On which players did not report to training camp today and which were told not to report:
"We don't have any of that stuff officially yet. We're going to have a team meeting here shortly and we'll find out more about that."
On how he intends to prevent last season's slow start from happening again in 2011:
"I think it's a good question in general. Last year is last year. We're moving forward and there are a lot of things we can learn from that experience and how we came back from that 1-7 start. But again, we're going to talk about 2011 and we're going to talk about going forward. The importance of training camp in laying your foundation is critical. Our focus and my message to the players today is to understand where we are on the calendar and how important this time of year is for us. Don't think about the Jets. Think about today and let's get going and I think that will be our message that I will give our team and our coaches will give our team."
On if he still had to look at why the team started 1-7 last season:
"We as coaches did that. We spent a lot of time in the offseason working through the things that were good about last year and the things that weren't very good about last year. We've talked about those things and made adjustments, and now we're going forward."
On what things Tony Romo gained by being hurt in 2010 and positioning himself in a leadership role during his organization of player practices during this offseason:
"I think anytime you're a player and you have an opportunity to play, particularly at the quarterback position of an all-encompassing, just consuming position where you're at the forefront of everything, and then you get that taken away, you kind of have to put the brakes on a little bit. You have to step back from it, emotionally attach yourself from it, then you can re-engage from a different point of view and that's what Tony had to do. I played with Troy Aikman and Troy Aikman had to do it a few times, and it's hard for these guys. It's hard for them to do it, but once you're able to do it, there is a lot to learn watching other people, continuing to remind yourself what a unique opportunity you have, and when I get that chance again I'm really going to be ready. Now don't get me wrong – Tony Romo gets himself ready to play. He was ready and it's a really important thing for him, but when your perspective changes a little bit, maybe you can get re-energized, you can get re-focused, some of those things can happen. I didn't have concerns about Tony in that regard anyway, it's a the glass is half full attitude that we all can have and one that he took and I think he gained from it. As we talked before, a lot of good things can happen when players get by themselves away from coaches. That clearly happened with our football team in the offseason and when you're a quarterback and the leader of those sessions, then you certainly benefit. Anytime you're a leader and you're put in a situation where you have to grasp more of the leadership role, it's a positive thing. I think Tony understood that and took advantage of it and I think it was good for him and good for our football team."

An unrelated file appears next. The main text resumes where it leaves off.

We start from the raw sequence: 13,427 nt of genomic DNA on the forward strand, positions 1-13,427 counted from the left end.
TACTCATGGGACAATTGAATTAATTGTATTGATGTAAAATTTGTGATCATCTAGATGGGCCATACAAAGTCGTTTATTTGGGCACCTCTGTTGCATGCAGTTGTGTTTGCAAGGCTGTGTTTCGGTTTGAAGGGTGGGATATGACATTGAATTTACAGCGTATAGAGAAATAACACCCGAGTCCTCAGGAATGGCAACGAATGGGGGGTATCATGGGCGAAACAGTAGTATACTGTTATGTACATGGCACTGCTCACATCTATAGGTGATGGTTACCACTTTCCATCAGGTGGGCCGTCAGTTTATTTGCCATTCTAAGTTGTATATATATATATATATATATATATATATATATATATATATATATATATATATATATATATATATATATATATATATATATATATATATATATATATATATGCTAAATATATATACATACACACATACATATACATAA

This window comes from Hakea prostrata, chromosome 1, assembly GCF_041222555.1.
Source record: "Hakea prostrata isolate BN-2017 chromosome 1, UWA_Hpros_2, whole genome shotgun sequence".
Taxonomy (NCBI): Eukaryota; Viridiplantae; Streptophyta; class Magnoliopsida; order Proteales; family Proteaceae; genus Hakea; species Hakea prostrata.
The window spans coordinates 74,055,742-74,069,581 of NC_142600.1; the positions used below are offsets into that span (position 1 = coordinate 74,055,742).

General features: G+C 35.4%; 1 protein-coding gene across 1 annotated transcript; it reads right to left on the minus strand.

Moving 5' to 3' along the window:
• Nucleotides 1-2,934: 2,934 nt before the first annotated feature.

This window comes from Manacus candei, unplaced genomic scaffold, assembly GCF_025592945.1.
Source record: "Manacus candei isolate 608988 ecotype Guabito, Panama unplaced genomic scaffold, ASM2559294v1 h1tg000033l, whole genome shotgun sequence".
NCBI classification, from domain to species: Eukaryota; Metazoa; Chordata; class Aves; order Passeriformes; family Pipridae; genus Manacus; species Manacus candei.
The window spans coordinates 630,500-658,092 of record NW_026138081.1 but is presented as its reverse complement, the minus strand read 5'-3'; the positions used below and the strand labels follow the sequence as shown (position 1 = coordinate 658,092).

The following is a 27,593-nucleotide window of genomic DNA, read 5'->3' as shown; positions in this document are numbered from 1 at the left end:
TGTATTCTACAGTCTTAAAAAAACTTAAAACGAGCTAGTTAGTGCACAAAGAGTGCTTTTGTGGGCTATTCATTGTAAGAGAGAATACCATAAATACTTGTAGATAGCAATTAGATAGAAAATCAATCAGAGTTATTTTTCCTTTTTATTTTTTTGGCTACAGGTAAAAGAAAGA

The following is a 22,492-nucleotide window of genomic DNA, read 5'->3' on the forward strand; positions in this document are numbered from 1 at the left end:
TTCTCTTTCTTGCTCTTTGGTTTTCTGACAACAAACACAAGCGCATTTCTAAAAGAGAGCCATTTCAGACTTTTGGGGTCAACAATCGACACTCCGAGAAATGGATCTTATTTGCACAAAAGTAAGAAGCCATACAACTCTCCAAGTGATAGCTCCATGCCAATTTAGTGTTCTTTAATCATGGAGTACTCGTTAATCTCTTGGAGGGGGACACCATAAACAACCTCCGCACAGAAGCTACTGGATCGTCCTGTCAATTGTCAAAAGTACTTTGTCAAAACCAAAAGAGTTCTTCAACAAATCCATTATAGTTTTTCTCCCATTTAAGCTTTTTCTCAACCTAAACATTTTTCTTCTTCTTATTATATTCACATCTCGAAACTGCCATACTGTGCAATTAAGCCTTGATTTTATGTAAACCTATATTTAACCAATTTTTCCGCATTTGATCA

On his confidence in Dez Bryant to play a bigger role for the offense in 2011:
"I just think the fact that Dez Bryant made such an impact last year gives me confidence to do that. He was a guy going into his junior year – his third year – at Oklahoma State, hadn't played a ton of football. Played three games at Oklahoma State, couldn't play the rest of the season, was injured during camp and really didn't practice with us until our first game last year and then went in and had the kind of year he had and then got injured again. He did so many good things at a young age without a lot of work, so he's a guy who we believe can just grow and grow as a player. He plays with great passion, emotion and enthusiasm and anybody who watches him play can see that. We as coaches love that. We believe his teammates love that. That's what we want in our football players. So when you go about that the way he has and you're as talented as he is, now he gets more of an opportunity, there's no reason for us to think he can't continue to get better."
Jason Garrett press conference